Internet bandwidth is another point of concern. Unlike in the office where connection can be configured to be fast and reliable, the home internet connections of employees might vary in speed. He explains, “Not everybody is running in a high-bandwidth environment. So you have people using hotspots, people using their phones, we have people on satellite, we have people on just about everything you can imagine.” It is therefore vital to ensure that the employees’ work is not interrupted and that everything is made available to them despite bandwidth limitations.
Connectivity is necessary to facilitate remote work, especially with geographically dispersed employees. However, these connections could also serve as an avenue for compromise. Connected devices have been increasingly targeted by cybercriminals, as shown in our data from early this year.
This is particularly urgent in remote work, as home environments (where security might be less prioritized) are used to connect to office systems. “If they’re already compromised at home, then there’s a high concern for risk there,” Liggett warns.
Additionally, the compromise could come from sources that appear less suspicious, such as printers. According to him, “Printers are fantastic devices and very easily compromised, especially over Wi-Fi – and if you have Wi-Fi compromise, it’s not that hard to figure out the rest of the network and start crawling across the network.” Other devices found at home that use the same internet connection as one utilizes for work might also become sources of threats as well.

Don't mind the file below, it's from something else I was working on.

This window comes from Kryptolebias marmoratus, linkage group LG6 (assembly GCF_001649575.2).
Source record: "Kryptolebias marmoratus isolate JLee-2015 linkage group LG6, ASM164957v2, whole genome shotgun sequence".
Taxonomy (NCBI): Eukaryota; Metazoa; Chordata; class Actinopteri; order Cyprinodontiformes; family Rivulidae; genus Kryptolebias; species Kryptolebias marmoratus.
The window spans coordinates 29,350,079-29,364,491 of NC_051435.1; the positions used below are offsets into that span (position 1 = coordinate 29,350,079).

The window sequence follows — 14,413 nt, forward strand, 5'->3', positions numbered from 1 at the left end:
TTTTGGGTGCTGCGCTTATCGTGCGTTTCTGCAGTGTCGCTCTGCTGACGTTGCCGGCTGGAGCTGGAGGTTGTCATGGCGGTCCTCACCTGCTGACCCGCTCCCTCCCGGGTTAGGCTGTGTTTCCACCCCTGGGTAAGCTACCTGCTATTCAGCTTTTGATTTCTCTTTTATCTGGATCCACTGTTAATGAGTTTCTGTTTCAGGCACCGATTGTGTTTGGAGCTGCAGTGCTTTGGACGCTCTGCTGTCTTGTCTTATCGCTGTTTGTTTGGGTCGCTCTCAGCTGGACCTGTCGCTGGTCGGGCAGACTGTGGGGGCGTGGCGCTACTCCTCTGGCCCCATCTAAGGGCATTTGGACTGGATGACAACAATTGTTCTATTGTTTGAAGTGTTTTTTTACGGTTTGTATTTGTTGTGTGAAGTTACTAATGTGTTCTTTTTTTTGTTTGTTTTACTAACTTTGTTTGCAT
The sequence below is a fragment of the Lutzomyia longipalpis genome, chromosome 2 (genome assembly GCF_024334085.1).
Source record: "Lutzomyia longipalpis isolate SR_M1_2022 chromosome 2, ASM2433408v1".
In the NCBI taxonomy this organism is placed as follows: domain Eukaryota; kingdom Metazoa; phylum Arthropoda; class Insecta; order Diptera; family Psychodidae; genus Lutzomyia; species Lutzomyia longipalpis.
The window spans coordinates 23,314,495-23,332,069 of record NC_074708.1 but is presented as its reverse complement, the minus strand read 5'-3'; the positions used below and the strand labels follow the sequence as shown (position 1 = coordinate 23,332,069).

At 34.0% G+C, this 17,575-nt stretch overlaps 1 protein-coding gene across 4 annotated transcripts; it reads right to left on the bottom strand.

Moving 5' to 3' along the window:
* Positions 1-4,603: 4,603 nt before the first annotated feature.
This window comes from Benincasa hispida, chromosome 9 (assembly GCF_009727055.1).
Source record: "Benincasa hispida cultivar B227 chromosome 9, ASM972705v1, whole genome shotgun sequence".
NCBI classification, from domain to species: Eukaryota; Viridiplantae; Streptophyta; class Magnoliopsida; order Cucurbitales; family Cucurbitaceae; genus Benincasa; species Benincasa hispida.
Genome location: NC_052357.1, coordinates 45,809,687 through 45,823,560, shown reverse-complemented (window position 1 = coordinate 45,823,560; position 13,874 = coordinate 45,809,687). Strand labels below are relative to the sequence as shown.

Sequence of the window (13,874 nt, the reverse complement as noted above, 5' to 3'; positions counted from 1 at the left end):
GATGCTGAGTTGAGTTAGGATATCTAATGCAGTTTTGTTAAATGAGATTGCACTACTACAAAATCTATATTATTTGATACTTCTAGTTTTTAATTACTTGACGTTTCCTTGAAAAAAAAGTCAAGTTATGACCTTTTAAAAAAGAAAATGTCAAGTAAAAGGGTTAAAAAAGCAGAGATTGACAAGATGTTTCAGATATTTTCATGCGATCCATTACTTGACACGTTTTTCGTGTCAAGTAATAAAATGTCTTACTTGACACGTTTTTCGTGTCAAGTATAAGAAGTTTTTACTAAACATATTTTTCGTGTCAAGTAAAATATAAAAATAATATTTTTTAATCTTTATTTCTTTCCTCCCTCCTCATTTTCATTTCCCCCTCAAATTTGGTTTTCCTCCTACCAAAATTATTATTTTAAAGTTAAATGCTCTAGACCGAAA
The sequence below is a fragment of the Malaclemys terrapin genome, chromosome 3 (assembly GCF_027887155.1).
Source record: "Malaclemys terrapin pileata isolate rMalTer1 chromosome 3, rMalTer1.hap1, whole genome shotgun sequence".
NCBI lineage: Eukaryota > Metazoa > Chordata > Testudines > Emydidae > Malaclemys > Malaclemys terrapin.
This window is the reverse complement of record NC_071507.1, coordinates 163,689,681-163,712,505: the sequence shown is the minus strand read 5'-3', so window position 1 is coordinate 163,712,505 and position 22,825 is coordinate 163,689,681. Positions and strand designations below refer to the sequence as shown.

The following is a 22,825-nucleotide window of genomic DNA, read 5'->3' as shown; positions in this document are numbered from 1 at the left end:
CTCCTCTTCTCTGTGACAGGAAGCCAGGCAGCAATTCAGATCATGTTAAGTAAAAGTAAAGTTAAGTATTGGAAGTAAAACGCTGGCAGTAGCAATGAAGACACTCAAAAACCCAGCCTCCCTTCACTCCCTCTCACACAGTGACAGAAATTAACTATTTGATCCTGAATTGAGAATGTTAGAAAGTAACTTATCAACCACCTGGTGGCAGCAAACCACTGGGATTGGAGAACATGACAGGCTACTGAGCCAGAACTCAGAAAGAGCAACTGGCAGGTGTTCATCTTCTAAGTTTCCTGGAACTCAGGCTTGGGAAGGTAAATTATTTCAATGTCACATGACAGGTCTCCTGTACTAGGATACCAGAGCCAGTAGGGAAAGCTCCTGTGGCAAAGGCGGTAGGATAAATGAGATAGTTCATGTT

Besides pre-existing conditions at home, there has been an uptick in both traditional email-based threats such as Business Email Compromise (BEC), phishing, and credential harvesting, with some attacks even using the pandemic and tools used in WFH setups to propagate compromise. To add, since an employee might be assigned to more than one client, a single infected system can spread compromise to multiple accounts.
Another concern is visibility, a topic that Liggett is passionate about: “Visibility – and this is a cornerstone of my security practices – is everything.”
I would hope that when this is all done, and we do some lookback and make sure we’re learning from this lesson – that visibility becomes a priority. You can’t fight what you can’t see.
Some attacks don’t exhibit obvious signs of infection or intrusion right away, while some symptoms of compromise are triggered by specific user actions. Some threats can linger for weeks and even months; by the time the user detects the obvious signs of threats, the system might have already long been compromised, and data would have been stolen already.
Indeed, for Liggett, “There are things that might be happening to these companies unfortunately, in this situation, that will go on for weeks or months. Until everyone comes back and plugs in to the network, and suddenly connections are reset or passwords are reset or something happens, then you start going ‘Oh, my systems acting weird.’ And that’s usually the first indication of compromise from a user standpoint, not from an IT.”